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Duncan and Darius 
on a bench

For Tomorrow We Die

  • Episode number 92116-15
  • First aired 2/22/93
  • Written by Philip John Taylor
  • Directed by Robin Davis
  • Guest Cast
    • Xavier St. Cloud: Roland Gift
    • Darius: Werner Stocker
    • Inspector LeBrun: Hugues Leforestier
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Xavier St. Cloud, an Immortal thief whose modus operandi is the use of poison gas, pulls a jewelry store heist near Darius' church. Xavier has a history with Darius, who once saved him from the guillotine, but he repays the kindness by forcing the priest to listen as he boasts about his crime, knowing Darius cannot break the seal of the confessional. But Duncan has a score to settle with Xavier, dating back to World War I, and beyond, and once he guesses Xavier is the culprit, he makes it his mission to stop him from killing again. As Duncan tracks him, Xavier plots to kill Duncan with a hidden bomb. Meanwhile, Richie's new love turns out to be a married woman, and Mac and Tessa try to figure out how to break the bad news.


Xavier St. Cloud has to be one of the best Highlander villains of all six seasons--amoral, despicable, and utterly charming. The singer Roland Gift is superb as the devil-may-care Xavier, whose first thought after committing murder and robbery is to confess to Darius to see his reaction. "God! How I love religion!" he gloats. The interplay between Roland and Werner Stocker in this scene is riveting, as the playful amusement of the thief is set against the frustration and mental anguish of the reluctant father confessor.

Equally effective is the scene between Adrian Paul and Werner, as Duncan tries to find out what is bothering his friend, and later defends him against the questions and accusations of Inspector LeBrun. Adrian and Werner seem to have a genuine rapport, which comes across beautifully in this scene, and in a later scene outside in the Square René Viviani. Werner's acting style is very restrained and internalized, and Adrian tones down his usual level of energy to match, which gives these scenes a great deal of quiet intensity. We believe absolutely in the depth of their friendship and the mutual respect and trust it is based upon.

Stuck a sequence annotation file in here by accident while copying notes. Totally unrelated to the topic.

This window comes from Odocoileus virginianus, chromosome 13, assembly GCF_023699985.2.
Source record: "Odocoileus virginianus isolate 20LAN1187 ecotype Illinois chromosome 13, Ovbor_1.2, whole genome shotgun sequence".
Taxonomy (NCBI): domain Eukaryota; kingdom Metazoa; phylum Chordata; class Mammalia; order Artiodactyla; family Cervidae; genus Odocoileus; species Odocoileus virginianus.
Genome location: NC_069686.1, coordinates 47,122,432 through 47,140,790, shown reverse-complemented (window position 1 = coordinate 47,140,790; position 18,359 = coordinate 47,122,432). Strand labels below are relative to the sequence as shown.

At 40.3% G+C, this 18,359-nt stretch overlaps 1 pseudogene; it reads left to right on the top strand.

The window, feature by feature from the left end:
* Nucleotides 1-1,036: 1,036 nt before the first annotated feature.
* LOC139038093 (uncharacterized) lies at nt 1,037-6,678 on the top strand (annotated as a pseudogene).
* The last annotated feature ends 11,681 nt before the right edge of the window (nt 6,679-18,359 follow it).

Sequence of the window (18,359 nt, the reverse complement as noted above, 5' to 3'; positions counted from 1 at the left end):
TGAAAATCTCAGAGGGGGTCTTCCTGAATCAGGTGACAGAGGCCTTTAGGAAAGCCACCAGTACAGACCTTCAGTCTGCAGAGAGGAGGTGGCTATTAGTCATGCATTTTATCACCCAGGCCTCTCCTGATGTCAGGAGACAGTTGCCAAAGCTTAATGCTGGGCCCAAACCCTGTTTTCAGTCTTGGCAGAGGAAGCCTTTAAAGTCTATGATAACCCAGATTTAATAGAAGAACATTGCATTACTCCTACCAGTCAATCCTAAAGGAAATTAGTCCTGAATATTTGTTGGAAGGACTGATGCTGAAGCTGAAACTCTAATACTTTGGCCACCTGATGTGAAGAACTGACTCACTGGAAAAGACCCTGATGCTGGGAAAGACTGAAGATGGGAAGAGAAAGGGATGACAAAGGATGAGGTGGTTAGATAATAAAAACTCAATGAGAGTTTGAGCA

But the episode is not short on action. An exciting chase scene through the Latin Quarter, a suspenseful subplot involving a bomb, and a rousing swordfight at the barge with a surprise ending provide plenty of adrenaline. And Stan Kirsch, as the lovestruck Richie, supplies comic relief as he shows his lady friend around the barge, pretending he is the owner, only to have Tessa pop up unexpectedly to interrupt his pitch. The look on Stan's face is priceless. So is his scene with Tessa near the end of the episode, as she sooths his wounded feelings with motherly solicitude, and gives him back his sense of self-worth.

All in all, this is an excellent episode, which stands up to repeated watching. I give it four stars.

This synopsis and review is Copyright ©1997 by tirnanog and may not be reproduced without permission.

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(This page last updated 02/28/2002)

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